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TITLE:  DOMINICA HUMAN RIGHTS PRACTICES, 1994
AUTHOR:  U.S. DEPARTMENT OF STATE
DATE:  FEBRUARY 1995









                            DOMINICA


Dominica is a parliamentary democracy and a member of the 
Commonwealth of Nations.  The Dominica Freedom Party, led by 
Prime Minister Eugenia Charles, has been in office since 1980, 
having won reelection in 1985 and 1990 in free and fair 
elections.  The Constitution calls for elections at least every 
5 years; the next one is due by August 1995.

The Dominica Police is the only security force.  It is  
controlled by and responsive to the democratically elected 
government.

Dominica's primarily agrarian economy depends on earnings from 
banana exports to the United Kingdom.  The banana industry 
throughout the Windward Islands suffered a severe downturn in 
1993-94, and tropical storm Debbie destroyed 15 percent of the 
island's banana trees in September.  The Government is 
attempting to develop its tourist industry, to diversify 
agricultural production, and to promote exports of raw fruits, 
vegetables, and coconut products both within and outside the 
region.

Human rights are generally well respected in Dominica.  In one 
case in which a policeman shot a man, the authorities suspended 
him pending trial for manslaughter.

RESPECT FOR HUMAN RIGHTS

Section 1  Respect for the Integrity of the Person, including 
           Freedom from:

     a.  Political and Other Extrajudicial Killing

There were no reports of political killings.

However, during campaigning for a new chief of the Carib 
indigenous territory in June, a policeman shot and killed a 
man.  The policeman said he was protecting himself and others, 
but witnesses claimed the shooting was unprovoked and stemmed 
from a lingering feud.  The authorities reduced the charges to 
manslaughter, suspended the policeman, and released him on bail 
pending trial in 1995.

     b.  Disappearance

There were no reports of disappearances or politically 
motivated abductions.

     c.  Torture and Other Cruel, Inhuman, or Degrading 
         Treatment or Punishment

The Constitution prohibits torture or other forms of cruel,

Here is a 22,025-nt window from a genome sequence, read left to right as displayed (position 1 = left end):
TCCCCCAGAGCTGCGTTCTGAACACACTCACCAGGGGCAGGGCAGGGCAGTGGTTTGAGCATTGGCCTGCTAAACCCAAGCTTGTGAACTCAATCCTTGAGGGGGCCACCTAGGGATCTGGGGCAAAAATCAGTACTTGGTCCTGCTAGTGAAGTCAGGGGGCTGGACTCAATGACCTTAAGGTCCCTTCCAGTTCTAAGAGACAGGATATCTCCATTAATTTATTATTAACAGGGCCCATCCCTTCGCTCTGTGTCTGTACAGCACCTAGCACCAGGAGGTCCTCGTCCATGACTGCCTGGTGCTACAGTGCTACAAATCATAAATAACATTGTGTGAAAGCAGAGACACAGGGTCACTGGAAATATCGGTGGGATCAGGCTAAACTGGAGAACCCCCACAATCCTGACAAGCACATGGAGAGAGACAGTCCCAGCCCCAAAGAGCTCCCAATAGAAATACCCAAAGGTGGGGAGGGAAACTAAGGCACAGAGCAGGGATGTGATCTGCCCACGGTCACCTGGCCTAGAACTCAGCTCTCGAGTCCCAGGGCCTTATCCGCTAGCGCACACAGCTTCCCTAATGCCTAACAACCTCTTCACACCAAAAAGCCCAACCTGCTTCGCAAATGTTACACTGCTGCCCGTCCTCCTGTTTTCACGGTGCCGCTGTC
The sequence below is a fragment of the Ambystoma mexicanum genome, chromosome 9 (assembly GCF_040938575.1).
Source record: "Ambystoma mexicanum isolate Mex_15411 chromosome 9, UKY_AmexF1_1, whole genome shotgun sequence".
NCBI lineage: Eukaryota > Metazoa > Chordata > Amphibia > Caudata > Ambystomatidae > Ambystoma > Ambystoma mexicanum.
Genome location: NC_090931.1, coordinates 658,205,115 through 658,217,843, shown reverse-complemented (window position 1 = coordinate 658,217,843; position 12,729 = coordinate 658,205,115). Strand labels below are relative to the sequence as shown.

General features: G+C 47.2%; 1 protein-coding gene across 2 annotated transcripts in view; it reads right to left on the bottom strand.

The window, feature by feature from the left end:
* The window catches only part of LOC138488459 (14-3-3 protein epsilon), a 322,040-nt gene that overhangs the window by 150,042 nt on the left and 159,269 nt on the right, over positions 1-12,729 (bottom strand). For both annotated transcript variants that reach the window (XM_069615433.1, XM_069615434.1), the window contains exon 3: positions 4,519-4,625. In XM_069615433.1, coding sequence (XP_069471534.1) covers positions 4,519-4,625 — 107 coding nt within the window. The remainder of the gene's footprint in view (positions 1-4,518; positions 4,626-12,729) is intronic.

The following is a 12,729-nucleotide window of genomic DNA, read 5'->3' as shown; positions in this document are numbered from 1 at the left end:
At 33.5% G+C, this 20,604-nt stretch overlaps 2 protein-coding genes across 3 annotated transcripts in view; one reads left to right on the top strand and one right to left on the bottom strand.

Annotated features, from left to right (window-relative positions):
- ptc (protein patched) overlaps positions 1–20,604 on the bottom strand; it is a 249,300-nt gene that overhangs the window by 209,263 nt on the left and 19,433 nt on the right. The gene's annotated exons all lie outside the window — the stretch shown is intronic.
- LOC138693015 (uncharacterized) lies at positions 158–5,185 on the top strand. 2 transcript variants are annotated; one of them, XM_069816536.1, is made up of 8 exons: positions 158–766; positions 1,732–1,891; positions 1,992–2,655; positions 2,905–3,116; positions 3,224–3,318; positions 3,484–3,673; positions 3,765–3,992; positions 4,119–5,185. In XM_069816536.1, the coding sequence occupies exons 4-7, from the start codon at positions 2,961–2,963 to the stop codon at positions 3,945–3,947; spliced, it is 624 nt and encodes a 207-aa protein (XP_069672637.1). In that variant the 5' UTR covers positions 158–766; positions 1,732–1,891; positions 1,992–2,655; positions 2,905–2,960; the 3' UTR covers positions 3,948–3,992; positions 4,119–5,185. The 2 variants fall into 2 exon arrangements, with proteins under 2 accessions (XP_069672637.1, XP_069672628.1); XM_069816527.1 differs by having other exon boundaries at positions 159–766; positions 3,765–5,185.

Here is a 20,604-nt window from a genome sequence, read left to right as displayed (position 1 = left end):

inhuman, or degrading treatment or punishment, and there were 
no reports of such practices.  Overcrowding and unsanitary 
conditions continue to be problems in Dominica's only prison 
facility.  The presiding High Court justice toured the prison 
in October and condemned the sanitation and living conditions.  
An addition to the prison is under construction.  The prison 
provides work therapy, sports programs, educational 
opportunities, and counseling for inmates.

     d.  Arbitrary Arrest, Detention, or Exile

The law requires that police charge persons with a crime within 
24 hours after arrest or detention, or release them from 
custody.  This is honored in practice, except in rare cases in 
which, for example, persons cannot afford legal counsel.

     e.  Denial of Fair Public Trial

The law provides for public trial before an independent, 
impartial court.  Criminal defendants are presumed innocent 
until proven guilty, are allowed legal counsel, and have the 
right to appeal.  Courts provide free legal counsel to 
indigents only in capital cases.

There are no political prisoners.

     f.  Arbitrary Interference with Privacy, Family, Home, or 
         Correspondence

The Constitution prohibits arbitrary entry, search, and 
seizure.  The law requires search warrants.  While there were 
no official reports of arbitrary government intrusions into the 
private lives of individuals, human rights monitors allege that 
the authorities often searched young men with little or no 
probable cause in drug-related inspections.

Section 2  Respect for Civil Liberties, Including:

     a.  Freedom of Speech and Press

The Constitution provides for the right of free expression, and 
the Government respects this in practice.  The political 
opposition openly criticizes the Government.  Dominica's main 
radio station is state owned but offers ample access for 
citizens to express their views.  There is also an independent 
radio station owned by the Catholic Church which broadcasts,